People keep asking us; what was the best places you stayed in (hotel, hostel, campsite etc)? It’s a hard question to answer, as there are so many wonderful places to choose from. But as far as best campsites go, the decision is easy; Mount Cook DOC site in Mount Cook National Park. Not only because of the raw natural beautiful surroundings, but it was the campsite which gave us the most camping vibes. A sense of living in the wild and being at one with nature. When you can hear the rumble and thunder from the nearby Mueller Glacier whilst eating your porridge in the crisp chilly morning. And by the time you take the first sip of your morning coffee, the suns first rays reaches over the mountaintops, instantly warming you up, how could you not love camping here?!
Even though you share a flat space of gravel with other camper vans, it still gives you ‘that feeling’ of wilderness. This is probably one campsite where you’re actually better off pitching a tent, as you are free to pitch them up around the wild grass nearby the campsite, making it even more like you’re camping in the wild.
The drive there was yet again filled with beautiful landscapes and views. You drive along the insanely turquoise Lake Pukaki and you can see the snowcapped Mount Cook ranges as a perfect backdrop. We struggled to believe that what we saw in front of us was real, it looks too perfect and too beautiful to be real. It looks more like a perfectly made up movie set, there’s no wonder Peter Jackson used so much of New Zealand in his films, it’s the perfect backdrop for a fantasy land.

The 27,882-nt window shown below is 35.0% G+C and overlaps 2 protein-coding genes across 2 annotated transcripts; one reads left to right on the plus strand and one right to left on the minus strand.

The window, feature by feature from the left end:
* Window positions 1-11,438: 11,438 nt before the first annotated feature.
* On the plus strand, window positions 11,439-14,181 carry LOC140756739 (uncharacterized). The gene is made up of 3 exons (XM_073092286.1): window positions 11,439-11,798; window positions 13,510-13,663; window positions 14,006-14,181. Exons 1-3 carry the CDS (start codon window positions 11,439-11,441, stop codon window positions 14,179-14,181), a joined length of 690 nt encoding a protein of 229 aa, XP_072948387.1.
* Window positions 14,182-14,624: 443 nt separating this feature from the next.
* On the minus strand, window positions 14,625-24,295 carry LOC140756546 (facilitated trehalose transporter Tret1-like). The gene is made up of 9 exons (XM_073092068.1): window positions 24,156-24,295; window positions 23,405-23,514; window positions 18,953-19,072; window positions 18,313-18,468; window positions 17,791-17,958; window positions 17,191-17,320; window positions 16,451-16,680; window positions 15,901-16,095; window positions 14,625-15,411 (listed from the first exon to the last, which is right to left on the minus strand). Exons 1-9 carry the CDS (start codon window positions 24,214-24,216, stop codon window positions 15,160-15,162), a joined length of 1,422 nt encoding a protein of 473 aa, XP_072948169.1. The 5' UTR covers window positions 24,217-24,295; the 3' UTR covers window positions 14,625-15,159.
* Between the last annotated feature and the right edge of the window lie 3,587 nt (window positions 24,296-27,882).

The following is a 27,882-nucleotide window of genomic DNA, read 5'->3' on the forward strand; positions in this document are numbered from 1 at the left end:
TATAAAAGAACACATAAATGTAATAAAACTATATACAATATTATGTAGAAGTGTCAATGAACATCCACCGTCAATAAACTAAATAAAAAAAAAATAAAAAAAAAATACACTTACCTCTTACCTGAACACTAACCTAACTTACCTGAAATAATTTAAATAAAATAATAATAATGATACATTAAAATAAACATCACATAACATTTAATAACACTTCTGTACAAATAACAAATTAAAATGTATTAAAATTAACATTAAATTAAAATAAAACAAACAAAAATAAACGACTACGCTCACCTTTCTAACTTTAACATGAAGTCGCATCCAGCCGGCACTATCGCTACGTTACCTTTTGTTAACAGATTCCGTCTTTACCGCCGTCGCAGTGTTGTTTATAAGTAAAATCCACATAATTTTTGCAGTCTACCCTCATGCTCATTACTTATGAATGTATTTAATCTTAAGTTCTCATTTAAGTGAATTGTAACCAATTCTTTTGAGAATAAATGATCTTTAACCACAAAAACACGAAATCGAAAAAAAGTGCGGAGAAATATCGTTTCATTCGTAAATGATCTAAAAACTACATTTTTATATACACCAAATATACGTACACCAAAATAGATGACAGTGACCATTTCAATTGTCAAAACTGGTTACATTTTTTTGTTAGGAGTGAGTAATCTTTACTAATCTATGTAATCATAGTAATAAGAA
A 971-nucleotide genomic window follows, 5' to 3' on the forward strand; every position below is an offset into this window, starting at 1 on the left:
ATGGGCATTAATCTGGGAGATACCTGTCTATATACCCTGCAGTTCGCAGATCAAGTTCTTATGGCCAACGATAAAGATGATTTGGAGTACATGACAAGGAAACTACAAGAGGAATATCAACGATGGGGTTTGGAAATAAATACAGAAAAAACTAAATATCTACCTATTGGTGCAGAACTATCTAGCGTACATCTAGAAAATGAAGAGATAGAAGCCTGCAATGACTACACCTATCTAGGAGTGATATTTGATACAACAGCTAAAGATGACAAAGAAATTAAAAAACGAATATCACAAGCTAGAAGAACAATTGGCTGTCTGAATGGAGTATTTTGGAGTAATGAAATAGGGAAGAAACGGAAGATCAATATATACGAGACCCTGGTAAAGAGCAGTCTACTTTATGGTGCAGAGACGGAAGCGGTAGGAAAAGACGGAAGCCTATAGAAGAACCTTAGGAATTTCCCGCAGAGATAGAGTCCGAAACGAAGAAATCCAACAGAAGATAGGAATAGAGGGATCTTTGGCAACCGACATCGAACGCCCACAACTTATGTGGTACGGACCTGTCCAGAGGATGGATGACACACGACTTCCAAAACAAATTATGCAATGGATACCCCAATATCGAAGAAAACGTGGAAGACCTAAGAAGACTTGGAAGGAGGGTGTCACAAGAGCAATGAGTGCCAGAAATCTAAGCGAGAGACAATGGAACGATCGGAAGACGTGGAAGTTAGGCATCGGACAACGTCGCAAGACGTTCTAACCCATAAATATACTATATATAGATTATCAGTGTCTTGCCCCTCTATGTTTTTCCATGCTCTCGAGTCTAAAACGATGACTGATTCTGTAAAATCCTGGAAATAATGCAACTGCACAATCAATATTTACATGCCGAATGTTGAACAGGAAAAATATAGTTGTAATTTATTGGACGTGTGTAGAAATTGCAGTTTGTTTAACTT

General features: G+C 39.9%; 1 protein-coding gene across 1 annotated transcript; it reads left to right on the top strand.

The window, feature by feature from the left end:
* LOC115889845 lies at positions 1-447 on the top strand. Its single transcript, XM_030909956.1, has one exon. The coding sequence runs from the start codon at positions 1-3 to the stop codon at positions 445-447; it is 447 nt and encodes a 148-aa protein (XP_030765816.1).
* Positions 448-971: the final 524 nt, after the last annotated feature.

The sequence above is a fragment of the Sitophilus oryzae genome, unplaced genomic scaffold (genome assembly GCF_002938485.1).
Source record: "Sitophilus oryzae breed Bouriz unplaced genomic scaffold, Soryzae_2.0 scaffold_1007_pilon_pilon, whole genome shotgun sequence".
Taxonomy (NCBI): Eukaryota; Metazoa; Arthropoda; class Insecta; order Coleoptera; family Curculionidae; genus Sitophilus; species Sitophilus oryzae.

Mt. Cook DOC site was one of the few places where we stayed two nights, had it not been for other commitments we had the days after, I could easily have stayed there a few more nights. We spent the first day doing the half day ‘Hooker Valley Walk’. It takes you past the Alpine Memorial, a memorial to all those whose lives have been lost in the surrounding Southern Alps. The path also takes you across two swing bridges over Hooker River, past a cute little lodge and you will eventually end up by the Hooker Terminal Lake.
We sat down by the lake for our lunch, the sun was shining and my feet were rather hot, so I couldn’t resist the temptation of dipping my feet in the ice cold lake, where tiny icebergs were floating by. It was freezing in the water, my ‘guesstimation’ is that the water was around 5C. After lunch, we walked carefully along the edge of the lake as far as we could reach, where the glacier terminal meets the lake. On our return walk to the village we met a few big groups of hikers, so it was definitely a good choice to start the walk early.
When we got back to the campsite we drove to the village and paid a visit to the I-Site and part museum. Wich had an array of information and historic gear on show from the area. With stories of the great Sir Edmund Hillary, not only did he perform many expeditions around Mt. Cook region, but he was the first explorer, along with Tenzig Norgay, to ever reach the top of Mount Everest on 29 May 1953. There was also a very interesting piece on Freda du Faur, the first woman to ever climb Mt Cook on 3 December 1910. That’s what I call Girl Power! It was also fascinating to see the type of equipment that was used back in the early 1900’s, all the heavy gear they carried, the shoes and clothes they wore whilst climbing up these mountains. With their only security being a rope tied around their waists, yikes!